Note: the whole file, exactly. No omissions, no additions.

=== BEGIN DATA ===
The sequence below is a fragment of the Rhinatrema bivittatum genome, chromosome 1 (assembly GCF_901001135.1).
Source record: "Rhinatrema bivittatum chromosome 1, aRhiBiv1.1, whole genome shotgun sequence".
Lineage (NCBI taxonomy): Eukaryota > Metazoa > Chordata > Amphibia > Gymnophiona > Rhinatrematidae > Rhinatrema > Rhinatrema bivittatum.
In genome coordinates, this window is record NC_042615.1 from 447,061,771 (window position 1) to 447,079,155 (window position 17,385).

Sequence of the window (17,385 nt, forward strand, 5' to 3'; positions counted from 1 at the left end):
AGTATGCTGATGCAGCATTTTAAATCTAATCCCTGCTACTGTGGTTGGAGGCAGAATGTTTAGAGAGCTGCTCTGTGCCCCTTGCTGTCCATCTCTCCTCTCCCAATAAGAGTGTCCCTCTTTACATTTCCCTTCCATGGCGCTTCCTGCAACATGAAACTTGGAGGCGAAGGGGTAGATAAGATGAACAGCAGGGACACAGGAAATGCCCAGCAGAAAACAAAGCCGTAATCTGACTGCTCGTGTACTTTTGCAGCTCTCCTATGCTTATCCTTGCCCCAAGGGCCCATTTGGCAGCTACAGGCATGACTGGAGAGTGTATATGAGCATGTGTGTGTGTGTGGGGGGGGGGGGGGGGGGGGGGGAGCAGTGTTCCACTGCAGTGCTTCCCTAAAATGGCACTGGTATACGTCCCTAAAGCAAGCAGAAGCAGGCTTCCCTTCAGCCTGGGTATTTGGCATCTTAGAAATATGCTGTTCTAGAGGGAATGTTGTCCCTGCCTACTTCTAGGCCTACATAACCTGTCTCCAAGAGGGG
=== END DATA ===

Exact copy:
The sequence below is a fragment of the Rhinatrema bivittatum genome, chromosome 1 (assembly GCF_901001135.1).
Source record: "Rhinatrema bivittatum chromosome 1, aRhiBiv1.1, whole genome shotgun sequence".
Lineage (NCBI taxonomy): Eukaryota > Metazoa > Chordata > Amphibia > Gymnophiona > Rhinatrematidae > Rhinatrema > Rhinatrema bivittatum.
In genome coordinates, this window is record NC_042615.1 from 447,061,771 (window position 1) to 447,079,155 (window position 17,385).

Sequence of the window (17,385 nt, forward strand, 5' to 3'; positions counted from 1 at the left end):
AGTATGCTGATGCAGCATTTTAAATCTAATCCCTGCTACTGTGGTTGGAGGCAGAATGTTTAGAGAGCTGCTCTGTGCCCCTTGCTGTCCATCTCTCCTCTCCCAATAAGAGTGTCCCTCTTTACATTTCCCTTCCATGGCGCTTCCTGCAACATGAAACTTGGAGGCGAAGGGGTAGATAAGATGAACAGCAGGGACACAGGAAATGCCCAGCAGAAAACAAAGCCGTAATCTGACTGCTCGTGTACTTTTGCAGCTCTCCTATGCTTATCCTTGCCCCAAGGGCCCATTTGGCAGCTACAGGCATGACTGGAGAGTGTATATGAGCATGTGTGTGTGTGTGGGGGGGGGGGGGGGGGGGGGGGAGCAGTGTTCCACTGCAGTGCTTCCCTAAAATGGCACTGGTATACGTCCCTAAAGCAAGCAGAAGCAGGCTTCCCTTCAGCCTGGGTATTTGGCATCTTAGAAATATGCTGTTCTAGAGGGAATGTTGTCCCTGCCTACTTCTAGGCCTACATAACCTGTCTCCAAGAGGGG